faculty productivity measurements

5/7/2011: In the Austin Statesman, via bojack.org. The UT system compiled a data set on faculty productivity, then squelched it, then fired the guy who told the press they’d squelched it. Jack wonders if the recent SOS audit was motivated by questions from an Oregon legislator. Probably, Oregon HB 3118 (now dead) called for something similar.

There’s no reason to freak out about these efforts to put some data out there. I’m no business management professor, but we faculty are UO’s profit center, not its cost center. We are underpaid, we teach way more than our comparators, and we bring in some pretty decent research funding too. The more people know about what we do the better. Professors make money for the university.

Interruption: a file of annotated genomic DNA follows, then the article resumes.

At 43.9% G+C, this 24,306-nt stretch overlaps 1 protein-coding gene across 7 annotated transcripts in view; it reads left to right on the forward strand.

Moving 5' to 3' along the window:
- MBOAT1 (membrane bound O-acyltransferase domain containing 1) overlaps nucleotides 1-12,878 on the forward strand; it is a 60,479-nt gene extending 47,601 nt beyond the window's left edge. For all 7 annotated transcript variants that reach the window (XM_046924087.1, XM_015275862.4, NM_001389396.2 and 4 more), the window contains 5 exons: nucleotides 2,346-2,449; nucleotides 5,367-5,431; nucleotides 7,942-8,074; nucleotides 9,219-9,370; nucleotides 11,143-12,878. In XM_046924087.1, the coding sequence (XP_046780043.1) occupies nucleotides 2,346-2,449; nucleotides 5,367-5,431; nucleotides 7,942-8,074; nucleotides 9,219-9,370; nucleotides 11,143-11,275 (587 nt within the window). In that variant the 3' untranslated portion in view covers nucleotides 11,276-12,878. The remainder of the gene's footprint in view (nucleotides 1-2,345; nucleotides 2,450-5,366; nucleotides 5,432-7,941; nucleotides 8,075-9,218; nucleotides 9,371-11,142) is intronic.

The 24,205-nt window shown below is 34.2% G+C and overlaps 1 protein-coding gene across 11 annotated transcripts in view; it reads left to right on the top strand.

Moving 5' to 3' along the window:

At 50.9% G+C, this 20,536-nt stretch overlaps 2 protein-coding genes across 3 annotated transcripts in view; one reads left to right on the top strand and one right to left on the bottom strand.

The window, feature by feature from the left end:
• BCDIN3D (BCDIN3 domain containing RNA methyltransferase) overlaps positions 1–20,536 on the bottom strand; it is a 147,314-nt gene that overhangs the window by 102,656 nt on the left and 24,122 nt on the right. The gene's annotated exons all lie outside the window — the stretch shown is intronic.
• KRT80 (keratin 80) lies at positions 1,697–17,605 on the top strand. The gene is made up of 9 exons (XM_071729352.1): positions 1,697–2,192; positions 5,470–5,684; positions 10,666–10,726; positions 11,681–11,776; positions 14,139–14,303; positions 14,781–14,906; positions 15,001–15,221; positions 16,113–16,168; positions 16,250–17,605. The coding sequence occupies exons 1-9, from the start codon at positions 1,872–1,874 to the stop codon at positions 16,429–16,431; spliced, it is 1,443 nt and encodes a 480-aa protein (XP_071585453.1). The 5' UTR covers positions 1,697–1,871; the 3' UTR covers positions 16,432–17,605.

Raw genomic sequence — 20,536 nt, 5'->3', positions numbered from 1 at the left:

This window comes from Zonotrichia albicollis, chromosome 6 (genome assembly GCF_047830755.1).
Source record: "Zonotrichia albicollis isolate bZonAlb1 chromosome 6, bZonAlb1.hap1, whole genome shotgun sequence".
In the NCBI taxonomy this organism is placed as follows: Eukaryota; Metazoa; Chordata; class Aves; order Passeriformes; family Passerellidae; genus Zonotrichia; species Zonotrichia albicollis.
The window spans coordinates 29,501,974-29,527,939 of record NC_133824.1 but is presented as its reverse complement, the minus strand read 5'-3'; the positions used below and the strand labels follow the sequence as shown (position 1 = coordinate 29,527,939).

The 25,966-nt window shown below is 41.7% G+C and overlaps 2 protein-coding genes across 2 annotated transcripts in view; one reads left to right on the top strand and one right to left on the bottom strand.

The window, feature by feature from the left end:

The UO administration, on the other hand – well, there’s a reason they make it so difficult to get public records and basic information about where they are spending tax and tuition money. And don’t get me started on OUS.

Tagged , . Bookmark the permalink.

One Response to faculty productivity measurements

  1. Anonymous says:

    No reason to freak out — right. I mean, just look at K-12. Standardized testing and other “outcome assessment” was originally only supposed to be used to understand aggregate patterns, never to evaluate individual teachers. It was supposed to be used to target programs for improvement, never to take resources away. It was to be understood as just one flawed and incomplete piece of information, not used alone to make decisions. That all has worked out spectacularly.

    These kinds of numbers — incomplete and easily misinterpreted — will get wielded like a club by outside opponents of public education (as well as being misused by misguided supporters who want to fix what isn’t broken). It’s already happening in Texas.